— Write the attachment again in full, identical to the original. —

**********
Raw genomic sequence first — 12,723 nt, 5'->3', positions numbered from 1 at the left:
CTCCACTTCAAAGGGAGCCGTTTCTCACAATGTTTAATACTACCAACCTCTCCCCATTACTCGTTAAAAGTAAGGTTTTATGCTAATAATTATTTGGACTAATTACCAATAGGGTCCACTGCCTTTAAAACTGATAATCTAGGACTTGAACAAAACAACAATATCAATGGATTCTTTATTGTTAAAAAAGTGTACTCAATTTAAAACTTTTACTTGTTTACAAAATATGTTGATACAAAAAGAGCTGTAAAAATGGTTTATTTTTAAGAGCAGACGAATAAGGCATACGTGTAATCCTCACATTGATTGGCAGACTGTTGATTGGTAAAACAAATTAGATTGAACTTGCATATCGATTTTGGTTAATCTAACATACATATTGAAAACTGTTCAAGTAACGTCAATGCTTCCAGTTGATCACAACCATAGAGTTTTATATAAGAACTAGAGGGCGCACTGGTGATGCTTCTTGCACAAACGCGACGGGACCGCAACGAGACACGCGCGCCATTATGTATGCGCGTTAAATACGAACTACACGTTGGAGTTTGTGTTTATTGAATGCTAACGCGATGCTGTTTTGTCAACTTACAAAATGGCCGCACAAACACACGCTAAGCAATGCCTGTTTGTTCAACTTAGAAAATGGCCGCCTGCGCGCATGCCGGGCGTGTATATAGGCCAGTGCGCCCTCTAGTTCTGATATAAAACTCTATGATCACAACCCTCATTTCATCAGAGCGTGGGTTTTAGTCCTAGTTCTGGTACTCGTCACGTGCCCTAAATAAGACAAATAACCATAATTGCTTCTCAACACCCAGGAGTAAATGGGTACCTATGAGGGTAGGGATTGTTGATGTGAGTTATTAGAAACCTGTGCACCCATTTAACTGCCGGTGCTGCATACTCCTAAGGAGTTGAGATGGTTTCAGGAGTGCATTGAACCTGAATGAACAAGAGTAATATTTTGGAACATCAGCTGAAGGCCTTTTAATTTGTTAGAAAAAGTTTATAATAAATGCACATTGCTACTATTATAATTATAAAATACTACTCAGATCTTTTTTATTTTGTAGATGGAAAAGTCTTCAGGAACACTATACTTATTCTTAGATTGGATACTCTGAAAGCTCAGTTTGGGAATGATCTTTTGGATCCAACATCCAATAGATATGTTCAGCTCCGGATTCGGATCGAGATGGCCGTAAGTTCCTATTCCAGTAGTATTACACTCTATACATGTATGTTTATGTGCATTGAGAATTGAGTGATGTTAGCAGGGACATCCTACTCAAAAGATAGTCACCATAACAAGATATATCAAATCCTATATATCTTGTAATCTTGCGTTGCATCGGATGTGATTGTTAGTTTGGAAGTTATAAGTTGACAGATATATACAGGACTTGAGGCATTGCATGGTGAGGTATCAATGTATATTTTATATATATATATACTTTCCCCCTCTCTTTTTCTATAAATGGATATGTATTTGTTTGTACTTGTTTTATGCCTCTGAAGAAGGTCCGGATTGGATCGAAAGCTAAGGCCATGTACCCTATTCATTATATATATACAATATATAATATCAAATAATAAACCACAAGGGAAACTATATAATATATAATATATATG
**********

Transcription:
Raw genomic sequence first — 12,723 nt, 5'->3', positions numbered from 1 at the left:
CTCCACTTCAAAGGGAGCCGTTTCTCACAATGTTTAATACTACCAACCTCTCCCCATTACTCGTTAAAAGTAAGGTTTTATGCTAATAATTATTTGGACTAATTACCAATAGGGTCCACTGCCTTTAAAACTGATAATCTAGGACTTGAACAAAACAACAATATCAATGGATTCTTTATTGTTAAAAAAGTGTACTCAATTTAAAACTTTTACTTGTTTACAAAATATGTTGATACAAAAAGAGCTGTAAAAATGGTTTATTTTTAAGAGCAGACGAATAAGGCATACGTGTAATCCTCACATTGATTGGCAGACTGTTGATTGGTAAAACAAATTAGATTGAACTTGCATATCGATTTTGGTTAATCTAACATACATATTGAAAACTGTTCAAGTAACGTCAATGCTTCCAGTTGATCACAACCATAGAGTTTTATATAAGAACTAGAGGGCGCACTGGTGATGCTTCTTGCACAAACGCGACGGGACCGCAACGAGACACGCGCGCCATTATGTATGCGCGTTAAATACGAACTACACGTTGGAGTTTGTGTTTATTGAATGCTAACGCGATGCTGTTTTGTCAACTTACAAAATGGCCGCACAAACACACGCTAAGCAATGCCTGTTTGTTCAACTTAGAAAATGGCCGCCTGCGCGCATGCCGGGCGTGTATATAGGCCAGTGCGCCCTCTAGTTCTGATATAAAACTCTATGATCACAACCCTCATTTCATCAGAGCGTGGGTTTTAGTCCTAGTTCTGGTACTCGTCACGTGCCCTAAATAAGACAAATAACCATAATTGCTTCTCAACACCCAGGAGTAAATGGGTACCTATGAGGGTAGGGATTGTTGATGTGAGTTATTAGAAACCTGTGCACCCATTTAACTGCCGGTGCTGCATACTCCTAAGGAGTTGAGATGGTTTCAGGAGTGCATTGAACCTGAATGAACAAGAGTAATATTTTGGAACATCAGCTGAAGGCCTTTTAATTTGTTAGAAAAAGTTTATAATAAATGCACATTGCTACTATTATAATTATAAAATACTACTCAGATCTTTTTTATTTTGTAGATGGAAAAGTCTTCAGGAACACTATACTTATTCTTAGATTGGATACTCTGAAAGCTCAGTTTGGGAATGATCTTTTGGATCCAACATCCAATAGATATGTTCAGCTCCGGATTCGGATCGAGATGGCCGTAAGTTCCTATTCCAGTAGTATTACACTCTATACATGTATGTTTATGTGCATTGAGAATTGAGTGATGTTAGCAGGGACATCCTACTCAAAAGATAGTCACCATAACAAGATATATCAAATCCTATATATCTTGTAATCTTGCGTTGCATCGGATGTGATTGTTAGTTTGGAAGTTATAAGTTGACAGATATATACAGGACTTGAGGCATTGCATGGTGAGGTATCAATGTATATTTTATATATATATATACTTTCCCCCTCTCTTTTTCTATAAATGGATATGTATTTGTTTGTACTTGTTTTATGCCTCTGAAGAAGGTCCGGATTGGATCGAAAGCTAAGGCCATGTACCCTATTCATTATATATATACAATATATAATATCAAATAATAAACCACAAGGGAAACTATATAATATATAATATATATG